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Hybrid Mixing Explained

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Hybrid Mixing Explained
Published in: Season 3 - Mixing

 

Modern day studio’s typically prefer to work in a digital environment. It goes without saying that there’s many benefits to digital audio. 
In this tutorial we’re not going to look at the evolution of studio’s, but were going to look at how you can combine digital and analogue equipment in what’s called a ‘Hybrid mixing setup’.
A hybrid mixing setup uses both analogue and digital gear, and thus get’s the best of both worlds. Without further adu, you can check out the tutorial right here.


Workflows.

There’s many different approaches we could to have a ‘hybrid’ signal flow. For many reasons tracking and recording is the easiest when done digital. (Things like editing are just a lot quicker when they’re done in a digital environment.)
Obviously you can still record on tape, and also there are products on the market allowing you to output your tape-tracks directly to your audio interface. (That way you can digitally record what you have just got on tape.) 
In this tutorial I’m mainly focussing on smaller projectstudio’s and homestudio’s so I’m assuming you won’t be tracking on tape.

Setup 1 - Mixing in the box using ‘outboard gear’.

The computer is the heart of this process. Besides that we have an audio-interface with a number of in- and out-puts. These in and outputs can be used to have analogue gear as insert on our DAW-channels. This allows us to use some external processors in a digital mixing setup. Many DAW’s allow you to set up outputs and inputs of your interface to be used as inserts in your projects.
It could also be very helpful to look for a midi controller with faders as many people prefer faders and knobs over mouseclicks when mixing music.

Setup 2. Mixing on a desk using a DAW.

The computer is still the heart of the process as it plays the multitrack from the DAW, but mixing is done with an analogue board. 
This means that the outputs of our interface are all connected to the input of a mixing desk, this allows us to have the computer more ‘on the side’ rather than in the centre of our setup.  Using outboard gear would be done by using the actual insert send and returns on the mixing desk. In this routing setup we focus more on the traditional, less visual way of mixing. 

You could still chose to do certain processing and plugins from within the DAW, so this way you really get the best of both worlds and be very flexible. 

As we are routing our multitrack through the mixing console during mixing we will have to record the output of it’s mix-buss back in the DAW as a mix.  Also we can records stamps in case we want to still be able to process groups of tracks, like drums, instruments and vocals on separated stereo tracks.

Things to take note of… 

When working with analogue gear there are literally things to take note of. All the settings you dial in on your outboard gear need to be noted down in order to recreate the same mix when you might have to open the session once again.

This means you got to note which insert is used on which channel, and which devices are used on these inserts. Also note the actual settings of these devices and / or chosen presets. You could actually do this in the DAW itself. Most DAWS allow you to take notes, and this is one of the reasons why that is helpful!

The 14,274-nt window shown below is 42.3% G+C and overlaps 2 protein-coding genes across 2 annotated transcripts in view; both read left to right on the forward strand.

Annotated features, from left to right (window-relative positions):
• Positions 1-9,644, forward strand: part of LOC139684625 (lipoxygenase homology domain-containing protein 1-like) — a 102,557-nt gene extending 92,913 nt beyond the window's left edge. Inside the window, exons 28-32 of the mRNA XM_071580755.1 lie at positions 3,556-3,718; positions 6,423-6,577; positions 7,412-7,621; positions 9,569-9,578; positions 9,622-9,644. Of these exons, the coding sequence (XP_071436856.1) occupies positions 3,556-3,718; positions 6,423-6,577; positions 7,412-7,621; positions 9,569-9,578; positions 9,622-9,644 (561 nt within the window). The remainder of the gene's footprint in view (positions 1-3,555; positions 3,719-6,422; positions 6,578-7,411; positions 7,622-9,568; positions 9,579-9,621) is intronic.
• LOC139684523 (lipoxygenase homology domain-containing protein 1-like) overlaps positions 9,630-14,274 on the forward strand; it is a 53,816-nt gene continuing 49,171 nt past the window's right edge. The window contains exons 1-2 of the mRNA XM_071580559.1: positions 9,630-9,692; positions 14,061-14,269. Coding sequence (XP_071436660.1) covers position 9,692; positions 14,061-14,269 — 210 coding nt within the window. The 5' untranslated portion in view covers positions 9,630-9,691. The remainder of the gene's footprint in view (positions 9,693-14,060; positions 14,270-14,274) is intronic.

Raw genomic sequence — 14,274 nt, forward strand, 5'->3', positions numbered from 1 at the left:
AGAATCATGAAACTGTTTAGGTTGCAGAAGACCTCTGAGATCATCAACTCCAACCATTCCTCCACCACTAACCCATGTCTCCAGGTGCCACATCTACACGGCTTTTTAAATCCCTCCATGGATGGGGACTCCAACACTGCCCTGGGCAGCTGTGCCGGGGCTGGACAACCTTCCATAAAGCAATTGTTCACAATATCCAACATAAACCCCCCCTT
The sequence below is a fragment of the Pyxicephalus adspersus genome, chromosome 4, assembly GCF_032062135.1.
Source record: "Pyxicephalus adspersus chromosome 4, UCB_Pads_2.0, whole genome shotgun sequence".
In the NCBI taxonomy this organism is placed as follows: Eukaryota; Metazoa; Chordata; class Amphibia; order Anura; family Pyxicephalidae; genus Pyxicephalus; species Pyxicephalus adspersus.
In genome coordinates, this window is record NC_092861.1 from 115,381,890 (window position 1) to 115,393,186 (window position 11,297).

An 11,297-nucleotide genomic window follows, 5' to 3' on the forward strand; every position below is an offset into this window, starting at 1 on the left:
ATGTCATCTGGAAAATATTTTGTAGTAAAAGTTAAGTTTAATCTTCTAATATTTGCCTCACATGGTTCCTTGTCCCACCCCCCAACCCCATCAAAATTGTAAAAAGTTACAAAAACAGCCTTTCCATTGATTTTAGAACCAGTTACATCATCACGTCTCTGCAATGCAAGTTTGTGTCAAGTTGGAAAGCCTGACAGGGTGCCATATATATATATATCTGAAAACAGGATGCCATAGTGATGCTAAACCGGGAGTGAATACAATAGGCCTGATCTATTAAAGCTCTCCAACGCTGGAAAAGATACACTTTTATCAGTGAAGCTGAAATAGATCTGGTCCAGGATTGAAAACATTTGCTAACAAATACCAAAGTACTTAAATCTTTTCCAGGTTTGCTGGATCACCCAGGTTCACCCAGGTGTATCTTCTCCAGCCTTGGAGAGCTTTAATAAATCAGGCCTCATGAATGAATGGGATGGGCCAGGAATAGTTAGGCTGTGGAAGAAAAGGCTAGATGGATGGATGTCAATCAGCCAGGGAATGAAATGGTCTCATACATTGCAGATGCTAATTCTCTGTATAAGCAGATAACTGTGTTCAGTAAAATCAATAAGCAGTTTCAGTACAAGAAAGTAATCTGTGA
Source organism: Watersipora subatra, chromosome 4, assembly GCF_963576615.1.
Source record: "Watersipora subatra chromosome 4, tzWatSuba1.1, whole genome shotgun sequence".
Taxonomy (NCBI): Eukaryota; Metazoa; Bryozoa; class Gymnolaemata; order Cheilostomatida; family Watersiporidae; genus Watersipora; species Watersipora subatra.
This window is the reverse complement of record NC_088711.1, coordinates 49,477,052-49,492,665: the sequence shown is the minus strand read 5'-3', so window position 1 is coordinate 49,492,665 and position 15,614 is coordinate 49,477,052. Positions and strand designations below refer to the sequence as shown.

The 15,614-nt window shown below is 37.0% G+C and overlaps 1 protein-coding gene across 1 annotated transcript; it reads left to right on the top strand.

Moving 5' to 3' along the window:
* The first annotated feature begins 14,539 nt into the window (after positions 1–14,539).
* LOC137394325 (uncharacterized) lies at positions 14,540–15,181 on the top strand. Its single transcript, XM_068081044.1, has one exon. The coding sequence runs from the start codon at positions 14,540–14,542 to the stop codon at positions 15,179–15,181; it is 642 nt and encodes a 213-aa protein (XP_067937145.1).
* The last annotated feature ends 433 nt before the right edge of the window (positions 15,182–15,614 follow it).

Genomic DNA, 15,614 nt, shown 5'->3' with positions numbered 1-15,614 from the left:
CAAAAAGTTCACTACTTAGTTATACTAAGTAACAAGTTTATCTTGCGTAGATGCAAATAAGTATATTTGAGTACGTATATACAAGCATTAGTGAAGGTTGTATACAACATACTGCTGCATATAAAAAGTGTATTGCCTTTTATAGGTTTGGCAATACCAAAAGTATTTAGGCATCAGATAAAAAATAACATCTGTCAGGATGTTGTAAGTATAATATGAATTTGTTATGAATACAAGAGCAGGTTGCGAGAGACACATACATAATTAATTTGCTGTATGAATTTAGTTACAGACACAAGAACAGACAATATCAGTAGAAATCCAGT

What setup to look at?

So lets look at, what I think, is an ideal setup for a hybrid environment which allows growth and updates over time. I am directing this more towards home studios with a smaller budget that have the ambition to grow into larger scale productions. I believe that the ‘right setup’ is something that’s different per person, per studio and sometimes even per project, as each might have different purposes and workflows.

1. Interface.
First off I would say to look for a really good audio interface with good conversion, high sample-rates, and a good amount of in- and out-puts. 

2. Patchbay.

Whenever you start working with outboard gear, one of the first things you will want to have next is a patchbay. This allows you to route all the inputs and outputs of your interface, gear and instruments without having to climb behind all of your devices. Patchbays come with different size connectors, typically 1/4” or 1/8” jack connectors. And they can really help you to move quickly in your studio as it’s typically just a matter of connecting one or two small cables and we’re ready to go!

3. Mixer.

Eventually you might want to start looking for an actual analogue console to work from. Even in a digital setup they can work their magic due to a number of factors.

4. Outboard gear.

Well, yeah.. This is where the fun begins as this can be anything you want depending on YOUR specific needs. Are you looking for external compression, equalisation, fx processing? There’s so much good gear you can hunt for!

Mixer. 

Depending on the budget you have, there a many different types of mixers you can look for. 

 

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Wick van den Belt

Besides that Wick has started WickieMedia, he is also author, blogger and video-editor for the site.
Wick is very passionate about audio engineering, music production, graphic design, motion graphics and good cappuchino.

Wick is the author of 'Audio Engineering - Dynamic Processing' and 'Audio Engineering - Spectral Processing'.
You can find both titles in the iBookstore. 

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Website: www.wickiemedia.net

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